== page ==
Ten predictions for the Brexit talks

Bulletin article
29 November 2017

In the run-up to a crucial meeting of the European Council on December 14th, EU and British negotiators are close to a deal on the UK’s separation from the EU. If they can agree on money, citizens’ rights and the Irish border, talks on future relations – and transitional arrangements – could start early next year.

Although the current focus is on the separation, the next phase of the talks could prove much harder and more acrimonious. EU negotiators think the British government is deluded about the kind of future relationship it can achieve. Here are ten predictions:

1) The Irish border will prove the most contentious part of the separation agreement. Ireland is threatening to veto talks on future relations unless the UK promises there will be no controls on trade at the border. But Theresa May could not make such a promise unless Northern Ireland stayed in the EU’s customs union and aligned with many of its regulations. To the unionists who want close ties with Britain, that would look like a step towards a united Ireland. One possible fudge in December would be for the UK to accept unspecified ‘regulatory convergence’ between north and south. But that would merely postpone the difficult question of what that meant. In any case, the unionist DUP, which is propping up May’s government, has ruled out such a compromise. Ireland’s recent political instability may make the issue harder to resolve. Yet if the EU and the UK have sorted out the rest of the separation agreement, Dublin will face pressure from other capitals to soften. As for the long term, unless the UK suddenly changes course and decides to stay in the customs union, some border controls are unavoidable.

2) There will be a deal on the financial settlement. The UK will agree to pay the EU around €50 billion or slightly more. Both sides will do their best to avoid talking of precise numbers. But the UK will undertake to meet payments under specific headings: the last two years of the EU’s seven-year budget cycle, other outstanding spending commitments, additional promises to pay for structural funds, contingent liabilities (such as loans to Ukraine) and pension liabilities.

3) There will be a deal on citizens’ rights. May will accept that the withdrawal treaty, enshrining the rights of EU citizens, has greater legal force than any subsequent UK legislation. And she will agree that UK courts may refer cases on rights to the European Court of Justice (ECJ).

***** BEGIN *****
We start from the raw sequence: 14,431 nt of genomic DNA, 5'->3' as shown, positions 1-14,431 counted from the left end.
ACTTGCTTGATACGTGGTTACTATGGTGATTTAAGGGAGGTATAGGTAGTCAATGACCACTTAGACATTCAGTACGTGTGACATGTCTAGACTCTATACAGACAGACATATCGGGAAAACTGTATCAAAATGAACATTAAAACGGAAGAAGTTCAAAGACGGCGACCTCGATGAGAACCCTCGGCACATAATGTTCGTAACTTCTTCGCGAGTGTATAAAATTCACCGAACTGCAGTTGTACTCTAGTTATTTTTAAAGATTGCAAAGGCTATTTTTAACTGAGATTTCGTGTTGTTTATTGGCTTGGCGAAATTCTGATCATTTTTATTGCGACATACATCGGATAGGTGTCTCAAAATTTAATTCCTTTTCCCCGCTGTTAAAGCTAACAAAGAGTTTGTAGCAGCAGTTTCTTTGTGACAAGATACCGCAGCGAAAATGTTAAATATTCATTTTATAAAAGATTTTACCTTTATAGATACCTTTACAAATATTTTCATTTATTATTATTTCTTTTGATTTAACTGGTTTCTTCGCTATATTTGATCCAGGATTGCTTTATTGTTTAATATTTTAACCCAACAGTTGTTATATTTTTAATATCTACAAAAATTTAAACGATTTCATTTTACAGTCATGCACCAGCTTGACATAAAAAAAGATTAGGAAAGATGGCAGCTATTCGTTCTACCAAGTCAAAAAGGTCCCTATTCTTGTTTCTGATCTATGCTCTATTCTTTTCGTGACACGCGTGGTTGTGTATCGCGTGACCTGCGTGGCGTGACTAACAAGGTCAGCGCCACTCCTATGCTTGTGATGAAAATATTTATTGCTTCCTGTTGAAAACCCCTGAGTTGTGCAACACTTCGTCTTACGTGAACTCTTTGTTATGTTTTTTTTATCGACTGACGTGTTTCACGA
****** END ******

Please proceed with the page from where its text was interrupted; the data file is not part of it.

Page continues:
4) The UK will agree to a transition on the EU’s terms. Britain will find the transition much like membership – with free movement, ECJ rulings and so on – except that it will be out of the EU’s institutions (and some of the EU’s free trade agreements with other countries). Businesses will probably have to wait until autumn 2018 to see the transition in a legally solid form, since it will form part of the overall separation agreement. The EU and the UK will both pretend that the transition will last for only about two years. In fact it will take much longer for the UK and its partners to build physical infrastructure at borders and for the Home Office to set up the IT systems for registering EU migrants. And it will take many years for the UK to sort out the future economic partnership. 10 Downing Street has been saying that this could be negotiated before Brexit, but the earliest that detailed trade talks will start – as opposed to talks on the framework for future relations, which will be part of the separation agreement – is early 2019.

5) The UK is likely to ask for a bespoke economic partnership. It wants a deal that provides better market access than the ‘Canada model’ (a free trade agreement or FTA with only limited provisions on services) but less than the ‘Norway model’ (fully in the single market). A system of ‘regulatory alignment’ is widely discussed in London: the UK would start off with the same rules as the EU in many sectors, with something close to single market membership, but accept that if its rules diverged it would lose access.